Another dynamic about video conferencing is feeling like you are always on. As long as the camera is on, and the meeting is running, you need to pay attention or at least look like you are. It is more difficult to look away, stand up, or check your e-mail because your face is right out there for everyone to see, the entire time, including whoever is leading the meeting.  Being “on” throughout the session can be exhausting because it requires more attention and focus.

  1. Compassion fatigue

Gianpiero Petriglieri, an associate professor of organizational behavior and director of the Initiative for Learning Innovation and Teaching Excellence, and psychiatrist supports much of the factors presented here. However, he goes one step further concerning teachers. He calls it compassion fatigue. I know we are grateful that we have the tools, like videoconferencing, to transition from in-person to online teaching quickly.  But Petriglieri suggests there is something that gets lost in that translation. I know it does for me. Transitioning to online teaching strips away many of those aspects we love about in-person instruction. Petriglieri says that this loss can lead us to worry more about our students and our responsibility for them and their learning. Because of this, we are working harder and longer and making more effort to stay connected to their students.

Yet, we all know that it isn’t merely the fact that we are on Zoom a lot more. It is a combination of the stress we all feel due to COVID-19. The point that we are on Zoom so much is directly related to the fact that life is not what it was before. Life as it was before COVID-19 doesn’t exist. We can’t walk into our colleagues' offices to talk or go to lunch together or walk with a student who is having a hard time.  Our interactions have become defined and confined to a computer or device screen.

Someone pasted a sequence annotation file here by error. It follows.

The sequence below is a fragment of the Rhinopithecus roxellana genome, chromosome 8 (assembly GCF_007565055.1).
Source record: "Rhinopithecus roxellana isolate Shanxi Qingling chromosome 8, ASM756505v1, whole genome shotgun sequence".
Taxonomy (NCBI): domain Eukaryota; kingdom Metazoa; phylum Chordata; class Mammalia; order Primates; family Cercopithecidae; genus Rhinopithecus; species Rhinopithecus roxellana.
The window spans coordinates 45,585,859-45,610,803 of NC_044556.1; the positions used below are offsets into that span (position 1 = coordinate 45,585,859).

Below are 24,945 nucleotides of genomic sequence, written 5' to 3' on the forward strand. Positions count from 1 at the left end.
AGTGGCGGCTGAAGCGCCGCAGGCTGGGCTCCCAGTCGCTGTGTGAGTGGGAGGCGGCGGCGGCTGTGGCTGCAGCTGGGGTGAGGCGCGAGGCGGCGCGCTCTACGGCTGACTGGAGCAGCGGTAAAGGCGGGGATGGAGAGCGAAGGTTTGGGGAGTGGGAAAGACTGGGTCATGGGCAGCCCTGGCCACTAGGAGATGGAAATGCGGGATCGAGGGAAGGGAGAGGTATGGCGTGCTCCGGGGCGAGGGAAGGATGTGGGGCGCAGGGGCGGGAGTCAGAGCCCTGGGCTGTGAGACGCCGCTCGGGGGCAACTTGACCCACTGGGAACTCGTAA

How do we reduce Zoom fatigue? 

  1. Limiting the number and length of calls - not surprising.
  2. Turn the video off. When or if there is the option, turn your video off and just use audio. Perhaps make that suggestion to the group.
  3. Move your video screen off to the side onto a side monitor if you have two. This change can help to reduce the window-mirror effect, and not require you to stare at the screen directly for the entire call.
  4. Build-in breaks! Just like in face-to-face meetings, if you are running the meeting, consider and schedule in breaks that let folks turn their videos off and step away from their desks, stretch, breathe, grab a snack and clear their heads a bit before coming back.

Knowing we are all feeling the stress of life with COVID-19,  let’s also remember to consider these fatiguing factors when planning our students' online learning. 


Jiang, M. (2020, April 22). The reason Zoom calls drain your energy. Retrieved from

Schoenenberg, K, Raake, A., & Koeppe, J. (2014). Why are you so slow? Misattributions of transmission delay attributes of the conversation partner at the far end. International Journal of Human-Computer Studies. 72(5). 447-487.

Supiano, B. (2020, April 23). Why is Zoom so exhausting? The Chronicle of Higher Education. Retrieved from